A Ticket for a Feast or Who dines with Duke Humphry.N.B, A Ticket will be Published every Year as Long as the Fast Lasts.
Rare engraving. Sheet 285 x 350mm, 11¼ x 13¾". Some restoration.
A political satire, supposed to be an admission ticket for a feast, but the expression 'to dine with Duke Humphry' means to do without dinner. Around the edge 'No Balls No Dinner' is repeated above, and 'For the Grandeur of the City' down the sides. It contains portraits of four men, here named 'Rare Shoe man' (correctly 'Rare Show Man') carrying a music box, 'Sir Silkington', 'Cacafogo' & 'Sir Lutestring'. The figure at the centre, Cacafogo (i.e. a hot-tempered person) could possibly be Alderman William Benn ('Benjamin' being the next word). We have found 'Sir Silkington' being used in a satire of Granville Leveson-Gower (1721-1803), Lord Trentham and later 1st Marquess of Stafford, who had just become an MP the year before.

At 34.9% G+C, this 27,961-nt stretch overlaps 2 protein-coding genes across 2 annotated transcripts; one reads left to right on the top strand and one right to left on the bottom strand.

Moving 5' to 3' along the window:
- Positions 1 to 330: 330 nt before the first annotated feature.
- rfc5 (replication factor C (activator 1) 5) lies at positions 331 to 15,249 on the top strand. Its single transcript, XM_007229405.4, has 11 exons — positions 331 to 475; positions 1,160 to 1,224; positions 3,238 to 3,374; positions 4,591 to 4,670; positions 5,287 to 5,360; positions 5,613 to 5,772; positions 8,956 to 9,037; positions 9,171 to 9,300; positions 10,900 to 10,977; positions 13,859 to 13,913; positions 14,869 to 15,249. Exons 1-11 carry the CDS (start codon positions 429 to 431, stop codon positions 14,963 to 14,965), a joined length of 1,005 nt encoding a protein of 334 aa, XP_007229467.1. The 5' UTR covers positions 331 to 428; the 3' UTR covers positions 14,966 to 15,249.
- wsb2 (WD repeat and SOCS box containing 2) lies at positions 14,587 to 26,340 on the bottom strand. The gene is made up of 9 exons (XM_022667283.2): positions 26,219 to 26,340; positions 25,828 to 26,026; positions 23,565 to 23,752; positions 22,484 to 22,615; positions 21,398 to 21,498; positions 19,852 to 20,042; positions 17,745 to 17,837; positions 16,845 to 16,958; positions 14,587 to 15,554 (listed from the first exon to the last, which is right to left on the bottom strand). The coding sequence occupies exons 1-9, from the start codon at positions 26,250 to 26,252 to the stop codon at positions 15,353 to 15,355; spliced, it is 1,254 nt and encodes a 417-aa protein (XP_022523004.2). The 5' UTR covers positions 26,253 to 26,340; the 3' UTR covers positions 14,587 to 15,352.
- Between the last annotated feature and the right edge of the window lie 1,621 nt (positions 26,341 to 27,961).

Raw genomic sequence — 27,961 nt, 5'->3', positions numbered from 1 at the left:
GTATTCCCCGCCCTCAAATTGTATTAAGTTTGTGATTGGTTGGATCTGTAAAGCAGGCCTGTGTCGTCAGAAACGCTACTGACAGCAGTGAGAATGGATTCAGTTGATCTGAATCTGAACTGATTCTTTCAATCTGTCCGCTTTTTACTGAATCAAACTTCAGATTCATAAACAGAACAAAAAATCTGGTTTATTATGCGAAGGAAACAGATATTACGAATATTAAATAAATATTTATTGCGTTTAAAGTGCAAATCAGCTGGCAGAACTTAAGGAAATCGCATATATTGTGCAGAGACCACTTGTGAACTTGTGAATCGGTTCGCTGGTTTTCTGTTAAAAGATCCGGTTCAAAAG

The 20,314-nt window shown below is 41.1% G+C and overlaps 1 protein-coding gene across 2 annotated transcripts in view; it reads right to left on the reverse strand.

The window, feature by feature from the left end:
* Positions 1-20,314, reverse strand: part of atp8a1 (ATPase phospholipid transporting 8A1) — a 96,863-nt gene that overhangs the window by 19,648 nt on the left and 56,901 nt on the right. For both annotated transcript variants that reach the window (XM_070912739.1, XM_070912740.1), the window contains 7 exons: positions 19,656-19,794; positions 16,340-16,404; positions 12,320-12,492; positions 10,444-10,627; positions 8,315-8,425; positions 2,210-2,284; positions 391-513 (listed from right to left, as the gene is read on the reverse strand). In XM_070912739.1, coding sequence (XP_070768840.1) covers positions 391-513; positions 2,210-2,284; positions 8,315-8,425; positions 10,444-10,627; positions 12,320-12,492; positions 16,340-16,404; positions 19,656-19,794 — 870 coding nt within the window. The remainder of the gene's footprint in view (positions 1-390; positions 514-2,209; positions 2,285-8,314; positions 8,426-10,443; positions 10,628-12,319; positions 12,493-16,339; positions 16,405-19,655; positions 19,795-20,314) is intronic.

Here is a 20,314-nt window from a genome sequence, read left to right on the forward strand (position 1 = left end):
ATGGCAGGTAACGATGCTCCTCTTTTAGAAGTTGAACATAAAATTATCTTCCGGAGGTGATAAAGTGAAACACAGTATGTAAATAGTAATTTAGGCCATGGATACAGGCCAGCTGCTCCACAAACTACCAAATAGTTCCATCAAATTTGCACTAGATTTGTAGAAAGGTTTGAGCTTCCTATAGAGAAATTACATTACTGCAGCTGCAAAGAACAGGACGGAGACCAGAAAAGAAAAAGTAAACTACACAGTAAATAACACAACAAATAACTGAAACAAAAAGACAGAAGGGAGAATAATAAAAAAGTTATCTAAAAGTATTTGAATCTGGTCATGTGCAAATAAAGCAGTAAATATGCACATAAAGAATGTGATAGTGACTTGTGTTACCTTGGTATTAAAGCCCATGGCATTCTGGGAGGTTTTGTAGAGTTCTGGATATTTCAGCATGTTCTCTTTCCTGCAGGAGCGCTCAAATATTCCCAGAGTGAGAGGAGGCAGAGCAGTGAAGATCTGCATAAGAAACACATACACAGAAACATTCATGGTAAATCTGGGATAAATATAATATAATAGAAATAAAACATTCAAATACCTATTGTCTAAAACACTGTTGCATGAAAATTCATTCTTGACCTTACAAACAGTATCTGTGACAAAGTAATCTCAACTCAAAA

BM Satire: 2632.
[Ref: 24708] £320.00